Hari Deepavali in Malaysia
Malaysians call this festival Hari Deepavali. The South Indian tradition of oil bath precedes the festival. Devotees go to temples and also pray at their homes.  Small lamps made of clay are filled with coconut oil and lit on the Deepavali day.  This festival is celebrated in most parts of Malaysia and the traditions followed are mostly those followed in the Indian subcontinent. 



Deepavali in Great Britain
In Great Britain it is the cold, damp and windy season when the Deepavali festival is celebrated by the migrant Hindus from India and other Eastern countries. In spite of the snowy, chilly and damp climate Deepavali is celebrated in Great Britain especially because Indians form the second highest ethnic minority group in that country. 



Deepavali in modern times        
Nearly one hundred thousand Indians have settled down in Australia and they make Deepavali a grand festival in that country. Although the non-availability of material is a problem for Hindus in Australia they manage to celebrate the festival by giving it some modernity substituting electricity for traditional oil lamps.

Deepavali is celebrated in many other countries such as Africa, Netherlands, Canada, Myanmar, Singapore, Trinidad, United Arab Emirates and Tobago.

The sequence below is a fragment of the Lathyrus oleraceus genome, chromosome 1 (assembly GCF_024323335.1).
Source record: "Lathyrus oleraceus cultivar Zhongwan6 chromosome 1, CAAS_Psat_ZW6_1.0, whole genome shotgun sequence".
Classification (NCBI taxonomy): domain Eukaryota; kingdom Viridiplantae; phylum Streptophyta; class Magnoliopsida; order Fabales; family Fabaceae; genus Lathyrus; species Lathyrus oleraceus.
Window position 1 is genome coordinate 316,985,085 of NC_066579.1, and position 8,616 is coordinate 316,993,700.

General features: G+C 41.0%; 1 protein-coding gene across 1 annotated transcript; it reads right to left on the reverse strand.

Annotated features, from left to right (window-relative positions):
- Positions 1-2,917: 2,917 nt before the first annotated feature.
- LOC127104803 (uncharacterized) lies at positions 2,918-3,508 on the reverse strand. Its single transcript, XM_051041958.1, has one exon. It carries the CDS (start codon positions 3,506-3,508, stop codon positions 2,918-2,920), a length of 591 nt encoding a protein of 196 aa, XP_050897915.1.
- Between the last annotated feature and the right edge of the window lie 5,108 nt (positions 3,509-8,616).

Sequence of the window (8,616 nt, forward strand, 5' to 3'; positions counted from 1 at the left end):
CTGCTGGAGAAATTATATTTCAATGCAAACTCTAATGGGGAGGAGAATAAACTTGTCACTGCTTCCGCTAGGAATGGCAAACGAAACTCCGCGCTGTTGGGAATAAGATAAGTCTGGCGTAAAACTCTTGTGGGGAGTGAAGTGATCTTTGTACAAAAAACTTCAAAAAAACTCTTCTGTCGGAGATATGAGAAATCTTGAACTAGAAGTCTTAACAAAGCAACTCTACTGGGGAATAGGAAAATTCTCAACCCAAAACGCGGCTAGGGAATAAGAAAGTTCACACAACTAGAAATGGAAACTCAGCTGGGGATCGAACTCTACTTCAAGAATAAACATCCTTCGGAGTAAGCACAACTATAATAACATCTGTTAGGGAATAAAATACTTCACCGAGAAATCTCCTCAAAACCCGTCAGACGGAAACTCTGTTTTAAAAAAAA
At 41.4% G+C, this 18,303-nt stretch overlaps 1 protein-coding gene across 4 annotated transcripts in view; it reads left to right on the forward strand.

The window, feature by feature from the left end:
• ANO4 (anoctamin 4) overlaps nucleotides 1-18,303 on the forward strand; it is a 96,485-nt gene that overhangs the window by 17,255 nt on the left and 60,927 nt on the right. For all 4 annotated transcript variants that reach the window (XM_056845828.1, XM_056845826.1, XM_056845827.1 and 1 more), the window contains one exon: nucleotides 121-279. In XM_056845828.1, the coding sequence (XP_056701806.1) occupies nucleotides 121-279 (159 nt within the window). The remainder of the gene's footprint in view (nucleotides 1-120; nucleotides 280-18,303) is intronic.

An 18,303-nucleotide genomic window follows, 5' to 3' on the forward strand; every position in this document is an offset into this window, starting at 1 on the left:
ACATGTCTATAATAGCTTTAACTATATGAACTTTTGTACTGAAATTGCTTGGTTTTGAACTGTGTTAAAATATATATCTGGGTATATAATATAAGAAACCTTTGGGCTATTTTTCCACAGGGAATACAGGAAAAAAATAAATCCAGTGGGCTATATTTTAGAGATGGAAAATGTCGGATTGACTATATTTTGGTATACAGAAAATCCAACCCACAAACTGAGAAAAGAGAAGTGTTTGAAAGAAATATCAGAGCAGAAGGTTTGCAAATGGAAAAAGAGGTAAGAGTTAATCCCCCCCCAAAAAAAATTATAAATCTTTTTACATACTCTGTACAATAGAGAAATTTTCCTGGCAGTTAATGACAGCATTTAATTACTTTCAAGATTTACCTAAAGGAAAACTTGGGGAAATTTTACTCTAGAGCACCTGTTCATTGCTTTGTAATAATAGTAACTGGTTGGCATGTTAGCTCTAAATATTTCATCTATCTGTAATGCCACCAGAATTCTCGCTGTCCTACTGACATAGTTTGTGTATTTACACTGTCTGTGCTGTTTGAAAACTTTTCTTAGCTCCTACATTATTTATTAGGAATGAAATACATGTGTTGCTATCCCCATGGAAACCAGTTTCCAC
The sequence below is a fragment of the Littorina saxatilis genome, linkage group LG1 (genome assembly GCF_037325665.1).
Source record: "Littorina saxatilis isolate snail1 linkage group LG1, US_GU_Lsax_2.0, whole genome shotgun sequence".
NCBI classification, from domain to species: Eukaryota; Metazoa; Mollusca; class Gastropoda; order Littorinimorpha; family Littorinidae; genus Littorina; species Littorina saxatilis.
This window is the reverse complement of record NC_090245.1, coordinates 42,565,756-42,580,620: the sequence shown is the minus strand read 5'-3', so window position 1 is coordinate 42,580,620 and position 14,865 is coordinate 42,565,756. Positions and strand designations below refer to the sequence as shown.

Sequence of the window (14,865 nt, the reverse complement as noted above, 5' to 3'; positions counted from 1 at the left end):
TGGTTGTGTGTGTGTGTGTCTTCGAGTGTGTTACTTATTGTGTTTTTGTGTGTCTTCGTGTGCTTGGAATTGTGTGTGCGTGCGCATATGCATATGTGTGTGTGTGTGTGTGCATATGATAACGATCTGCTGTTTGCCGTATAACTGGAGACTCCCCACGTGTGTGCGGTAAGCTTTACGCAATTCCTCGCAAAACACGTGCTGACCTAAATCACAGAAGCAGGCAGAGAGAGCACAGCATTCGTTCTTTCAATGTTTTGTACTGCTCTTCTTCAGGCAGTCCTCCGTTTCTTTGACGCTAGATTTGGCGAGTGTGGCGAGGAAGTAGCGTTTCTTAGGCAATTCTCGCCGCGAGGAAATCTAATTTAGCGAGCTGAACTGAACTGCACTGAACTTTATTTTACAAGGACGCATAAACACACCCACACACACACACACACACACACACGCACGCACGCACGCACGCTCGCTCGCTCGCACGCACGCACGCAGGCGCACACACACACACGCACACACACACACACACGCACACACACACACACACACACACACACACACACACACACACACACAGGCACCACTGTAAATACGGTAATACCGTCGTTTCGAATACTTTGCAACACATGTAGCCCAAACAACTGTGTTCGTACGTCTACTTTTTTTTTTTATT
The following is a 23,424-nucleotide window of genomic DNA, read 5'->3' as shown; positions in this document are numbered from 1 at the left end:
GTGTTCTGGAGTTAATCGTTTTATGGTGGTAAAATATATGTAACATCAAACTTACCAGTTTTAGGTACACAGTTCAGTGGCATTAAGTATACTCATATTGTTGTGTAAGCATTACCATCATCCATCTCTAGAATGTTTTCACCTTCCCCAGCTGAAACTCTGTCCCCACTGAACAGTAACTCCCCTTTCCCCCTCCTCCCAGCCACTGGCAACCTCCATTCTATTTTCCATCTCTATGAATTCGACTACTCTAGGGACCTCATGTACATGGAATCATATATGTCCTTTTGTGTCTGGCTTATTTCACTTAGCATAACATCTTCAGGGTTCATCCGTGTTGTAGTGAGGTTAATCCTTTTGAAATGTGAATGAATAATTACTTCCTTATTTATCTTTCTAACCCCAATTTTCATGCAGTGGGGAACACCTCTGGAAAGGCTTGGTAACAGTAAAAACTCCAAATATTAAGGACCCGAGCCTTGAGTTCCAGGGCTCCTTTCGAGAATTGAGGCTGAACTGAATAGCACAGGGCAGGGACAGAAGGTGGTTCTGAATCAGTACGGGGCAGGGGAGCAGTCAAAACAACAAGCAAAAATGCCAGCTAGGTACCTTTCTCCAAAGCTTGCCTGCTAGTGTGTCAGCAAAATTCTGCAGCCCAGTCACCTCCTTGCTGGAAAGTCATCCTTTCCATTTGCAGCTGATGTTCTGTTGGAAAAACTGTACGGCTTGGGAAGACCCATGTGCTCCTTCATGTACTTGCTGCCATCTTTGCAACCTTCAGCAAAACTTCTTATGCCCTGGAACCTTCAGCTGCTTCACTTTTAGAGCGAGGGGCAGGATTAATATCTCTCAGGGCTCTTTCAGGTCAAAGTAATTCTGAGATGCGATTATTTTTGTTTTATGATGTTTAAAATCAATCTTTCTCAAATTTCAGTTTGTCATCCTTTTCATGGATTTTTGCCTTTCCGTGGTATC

Four days preceding the new moon day, the day of new moon and the day following are the days on which Deepavali is celebrated.   Special poojas for Goddess Lakshmi take place with offerings including coins, especially silver coins, believing that they will be endowed with wealth and prosperity. 



Blessings of Goddess Lakshmi
 Deepavali is celebrated to invite the blessings of Goddess Lakshmi, the giver or the provider of peace, prosperity fertility, beauty, fragrance, wealth, love and many other virtues of compassion and satisfaction. She is the wife of God Vishnu who is a Bodhisattva according to the Buddhist literature. It is believed that Goddess Lakshmi is anxious to bless the devoted Hindus and Buddhists. The principles related to Deepavali teach us to uphold the true value of life. 
 

  Comments - 1

  • v Thursday, 12 November 2015 05:48 PM

    Thanks for the great article.......